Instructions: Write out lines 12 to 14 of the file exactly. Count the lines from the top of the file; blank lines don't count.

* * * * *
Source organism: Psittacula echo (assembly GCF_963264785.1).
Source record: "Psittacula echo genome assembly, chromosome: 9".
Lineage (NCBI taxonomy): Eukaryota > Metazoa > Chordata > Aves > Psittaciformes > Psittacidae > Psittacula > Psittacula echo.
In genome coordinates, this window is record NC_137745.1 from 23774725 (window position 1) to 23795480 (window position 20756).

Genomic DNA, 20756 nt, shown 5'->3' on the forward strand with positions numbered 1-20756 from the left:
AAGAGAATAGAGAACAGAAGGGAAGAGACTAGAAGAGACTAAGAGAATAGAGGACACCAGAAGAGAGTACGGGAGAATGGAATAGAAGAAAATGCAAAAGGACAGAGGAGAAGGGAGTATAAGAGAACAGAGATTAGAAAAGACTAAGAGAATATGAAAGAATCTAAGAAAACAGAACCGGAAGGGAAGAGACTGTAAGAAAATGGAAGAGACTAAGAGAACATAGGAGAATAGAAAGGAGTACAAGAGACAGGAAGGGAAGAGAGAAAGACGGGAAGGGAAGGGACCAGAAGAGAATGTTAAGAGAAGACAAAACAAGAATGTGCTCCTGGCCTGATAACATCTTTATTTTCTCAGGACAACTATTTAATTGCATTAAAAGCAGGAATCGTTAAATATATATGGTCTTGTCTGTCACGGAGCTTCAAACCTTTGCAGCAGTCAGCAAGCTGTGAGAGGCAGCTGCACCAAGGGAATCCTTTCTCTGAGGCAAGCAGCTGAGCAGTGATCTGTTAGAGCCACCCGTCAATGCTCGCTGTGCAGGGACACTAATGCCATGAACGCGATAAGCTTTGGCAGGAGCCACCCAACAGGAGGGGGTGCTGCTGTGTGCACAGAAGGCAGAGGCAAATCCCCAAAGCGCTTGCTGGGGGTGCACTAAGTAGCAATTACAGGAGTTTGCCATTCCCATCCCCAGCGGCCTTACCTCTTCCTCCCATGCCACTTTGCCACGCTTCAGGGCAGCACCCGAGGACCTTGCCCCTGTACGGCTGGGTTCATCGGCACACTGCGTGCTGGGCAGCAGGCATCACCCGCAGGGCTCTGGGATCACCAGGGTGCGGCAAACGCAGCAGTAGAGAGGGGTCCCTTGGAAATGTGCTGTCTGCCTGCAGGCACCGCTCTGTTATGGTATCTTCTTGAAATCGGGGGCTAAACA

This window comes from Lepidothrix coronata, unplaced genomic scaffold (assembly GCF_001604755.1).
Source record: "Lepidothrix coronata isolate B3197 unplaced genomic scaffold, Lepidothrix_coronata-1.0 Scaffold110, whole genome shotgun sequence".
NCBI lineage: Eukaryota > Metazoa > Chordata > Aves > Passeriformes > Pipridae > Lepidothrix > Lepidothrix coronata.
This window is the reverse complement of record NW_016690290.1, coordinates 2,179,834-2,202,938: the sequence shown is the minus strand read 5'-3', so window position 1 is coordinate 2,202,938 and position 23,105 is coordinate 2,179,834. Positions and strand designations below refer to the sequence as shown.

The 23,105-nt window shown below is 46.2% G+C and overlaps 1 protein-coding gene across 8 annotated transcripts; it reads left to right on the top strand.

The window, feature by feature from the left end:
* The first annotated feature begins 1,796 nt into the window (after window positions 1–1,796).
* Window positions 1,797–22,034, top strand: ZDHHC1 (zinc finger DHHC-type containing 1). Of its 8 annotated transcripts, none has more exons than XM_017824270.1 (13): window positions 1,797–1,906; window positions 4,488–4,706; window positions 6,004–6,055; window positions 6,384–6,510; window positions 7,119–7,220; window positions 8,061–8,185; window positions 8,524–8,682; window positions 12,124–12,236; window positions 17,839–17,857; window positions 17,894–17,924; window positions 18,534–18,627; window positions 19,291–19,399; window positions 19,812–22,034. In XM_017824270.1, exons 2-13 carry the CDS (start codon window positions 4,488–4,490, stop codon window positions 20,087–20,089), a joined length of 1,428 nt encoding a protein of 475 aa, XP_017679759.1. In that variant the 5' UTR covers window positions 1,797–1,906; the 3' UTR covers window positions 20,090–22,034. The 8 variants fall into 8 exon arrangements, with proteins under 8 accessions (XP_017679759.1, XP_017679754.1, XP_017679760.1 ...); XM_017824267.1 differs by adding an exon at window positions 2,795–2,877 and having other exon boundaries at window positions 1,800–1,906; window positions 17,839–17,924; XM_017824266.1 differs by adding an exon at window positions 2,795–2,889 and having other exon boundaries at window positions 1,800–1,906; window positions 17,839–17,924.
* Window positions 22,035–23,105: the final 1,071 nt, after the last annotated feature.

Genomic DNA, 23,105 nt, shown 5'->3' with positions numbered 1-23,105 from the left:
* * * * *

The window, feature by feature from the left end:
* The first annotated feature begins 1,796 nt into the window (after window positions 1–1,796).
* Window positions 1,797–22,034, top strand: ZDHHC1 (zinc finger DHHC-type containing 1). Of its 8 annotated transcripts, none has more exons than XM_017824270.1 (13): window positions 1,797–1,906; window positions 4,488–4,706; window positions 6,004–6,055; window positions 6,384–6,510; window positions 7,119–7,220; window positions 8,061–8,185; window positions 8,524–8,682; window positions 12,124–12,236; window positions 17,839–17,857; window positions 17,894–17,924; window positions 18,534–18,627; window positions 19,291–19,399; window positions 19,812–22,034. In XM_017824270.1, exons 2-13 carry the CDS (start codon window positions 4,488–4,490, stop codon window positions 20,087–20,089), a joined length of 1,428 nt encoding a protein of 475 aa, XP_017679759.1. In that variant the 5' UTR covers window positions 1,797–1,906; the 3' UTR covers window positions 20,090–22,034. The 8 variants fall into 8 exon arrangements, with proteins under 8 accessions (XP_017679759.1, XP_017679754.1, XP_017679760.1 ...); XM_017824267.1 differs by adding an exon at window positions 2,795–2,877 and having other exon boundaries at window positions 1,800–1,906; window positions 17,839–17,924; XM_017824266.1 differs by adding an exon at window positions 2,795–2,889 and having other exon boundaries at window positions 1,800–1,906; window positions 17,839–17,924.